The fact that this disease occurs only rarely is little consolation when it has messed up your crop. The culprit is a virus which is transmitted by a soil borne fungus Olpidium brassicae. Something to do, you might think, with Brassica crops but there is little evidence that the disease is worse after a Brassica crop. In fact our knowledge about this disease and what are the predisposing conditions are quite limited. It has been recorded in the Netherlands since 1924, where the name ABC disease was adopted after the way in which the symptoms were first descibed viz. (A) dark, slightly raised, dark brown patches, (B) dark, almost sunken patches often resembling horseshoes and (C) lighter groups of brown patches with often parallel cracks. Apparently the virus is not transmitted from seed to daughter tubers. Eersteling (Duke of York), Doré and Bintje appear to have been most frequently affected. A couple of cases have been brought to my attention in the UK in recent years, one in Markies and another in Melody.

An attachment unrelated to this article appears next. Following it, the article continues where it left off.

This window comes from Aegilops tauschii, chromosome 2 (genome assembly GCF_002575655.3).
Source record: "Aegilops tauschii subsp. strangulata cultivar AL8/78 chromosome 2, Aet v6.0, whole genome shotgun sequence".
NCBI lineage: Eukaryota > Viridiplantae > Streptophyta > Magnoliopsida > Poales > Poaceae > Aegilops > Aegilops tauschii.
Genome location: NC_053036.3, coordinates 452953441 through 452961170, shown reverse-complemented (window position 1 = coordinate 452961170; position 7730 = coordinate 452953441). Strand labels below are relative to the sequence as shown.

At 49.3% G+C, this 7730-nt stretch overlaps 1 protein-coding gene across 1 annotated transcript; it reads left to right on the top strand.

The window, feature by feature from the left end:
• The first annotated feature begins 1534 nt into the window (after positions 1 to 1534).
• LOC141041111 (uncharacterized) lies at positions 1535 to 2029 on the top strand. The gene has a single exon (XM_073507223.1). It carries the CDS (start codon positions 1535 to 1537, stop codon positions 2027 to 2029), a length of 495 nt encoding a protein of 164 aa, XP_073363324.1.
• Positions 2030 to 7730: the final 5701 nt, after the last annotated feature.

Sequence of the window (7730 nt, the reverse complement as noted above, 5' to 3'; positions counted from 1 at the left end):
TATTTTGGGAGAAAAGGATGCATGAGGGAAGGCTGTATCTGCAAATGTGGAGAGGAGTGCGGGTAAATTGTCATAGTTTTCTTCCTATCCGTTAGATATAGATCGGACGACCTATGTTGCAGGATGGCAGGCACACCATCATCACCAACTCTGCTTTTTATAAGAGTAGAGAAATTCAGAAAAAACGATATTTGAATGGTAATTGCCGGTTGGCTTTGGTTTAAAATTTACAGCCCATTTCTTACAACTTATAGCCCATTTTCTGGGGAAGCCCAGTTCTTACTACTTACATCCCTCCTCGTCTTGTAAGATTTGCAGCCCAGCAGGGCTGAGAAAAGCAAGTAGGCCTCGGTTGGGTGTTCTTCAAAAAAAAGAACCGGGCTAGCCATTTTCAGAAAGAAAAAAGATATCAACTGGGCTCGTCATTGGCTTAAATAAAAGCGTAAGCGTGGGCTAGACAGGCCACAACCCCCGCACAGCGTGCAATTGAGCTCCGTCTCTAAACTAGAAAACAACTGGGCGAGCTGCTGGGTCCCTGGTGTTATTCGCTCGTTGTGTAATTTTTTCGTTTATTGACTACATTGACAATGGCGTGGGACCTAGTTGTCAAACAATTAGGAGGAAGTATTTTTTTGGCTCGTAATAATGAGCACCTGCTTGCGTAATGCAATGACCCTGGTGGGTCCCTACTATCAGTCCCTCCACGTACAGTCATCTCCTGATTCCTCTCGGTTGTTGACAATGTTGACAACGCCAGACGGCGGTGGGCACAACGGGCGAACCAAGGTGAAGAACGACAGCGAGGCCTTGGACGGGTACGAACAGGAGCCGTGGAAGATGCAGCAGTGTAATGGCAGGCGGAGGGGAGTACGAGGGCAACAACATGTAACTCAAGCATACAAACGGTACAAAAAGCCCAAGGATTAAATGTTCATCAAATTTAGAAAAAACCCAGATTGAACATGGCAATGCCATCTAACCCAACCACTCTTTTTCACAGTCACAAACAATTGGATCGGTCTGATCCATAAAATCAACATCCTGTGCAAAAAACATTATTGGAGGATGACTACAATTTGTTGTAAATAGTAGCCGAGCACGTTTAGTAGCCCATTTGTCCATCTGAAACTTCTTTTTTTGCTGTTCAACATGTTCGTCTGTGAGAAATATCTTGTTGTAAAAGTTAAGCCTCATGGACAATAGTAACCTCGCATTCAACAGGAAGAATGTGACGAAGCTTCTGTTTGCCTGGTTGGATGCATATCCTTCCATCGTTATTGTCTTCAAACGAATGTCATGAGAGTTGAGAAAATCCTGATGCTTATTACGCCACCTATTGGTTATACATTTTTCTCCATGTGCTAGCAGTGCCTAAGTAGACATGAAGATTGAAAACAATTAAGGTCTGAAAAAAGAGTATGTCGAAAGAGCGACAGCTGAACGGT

Clearly anyone who has had the experience of a spoiled crop as a result of this virus will wish to prevent a repeat. So how much do we really understand about the causal agent? Tobacco Necrosis Virus (TNV) can cause bean stipple streak, tulip necrosis and cucumber mosaic and is also found infecting roots of a wide range of species without causing symptoms. Transmission is through the zoospores of Olpidium brassicae, a soil born fungus. It is capable of forming resting spores , which survive for many years and these may account for the unexpected way in which the disease occasionally crops up. In order for disease to occur there has to be a resident population of the fungus which carries the virus.

There are a lot of things we do not know about the disease. For example can symptomless tubers transmit disease? We have no indication of the proportion of fields which have either the fungus with or without the virus. What part do the resting spores play? So any strategy to limit the spread is highly speculative, but after an outbreak it makes sense to do whatever is reasonable to prevent fresh fields from becoming contaminated. Transfer of potentially contaminated soil from fields where crops have been affected should be avoided, applying practical hygiene.

Friday, 17 July 2009

Caught out by blight

This article was first published in Potato Review, May 2009, p24 ( )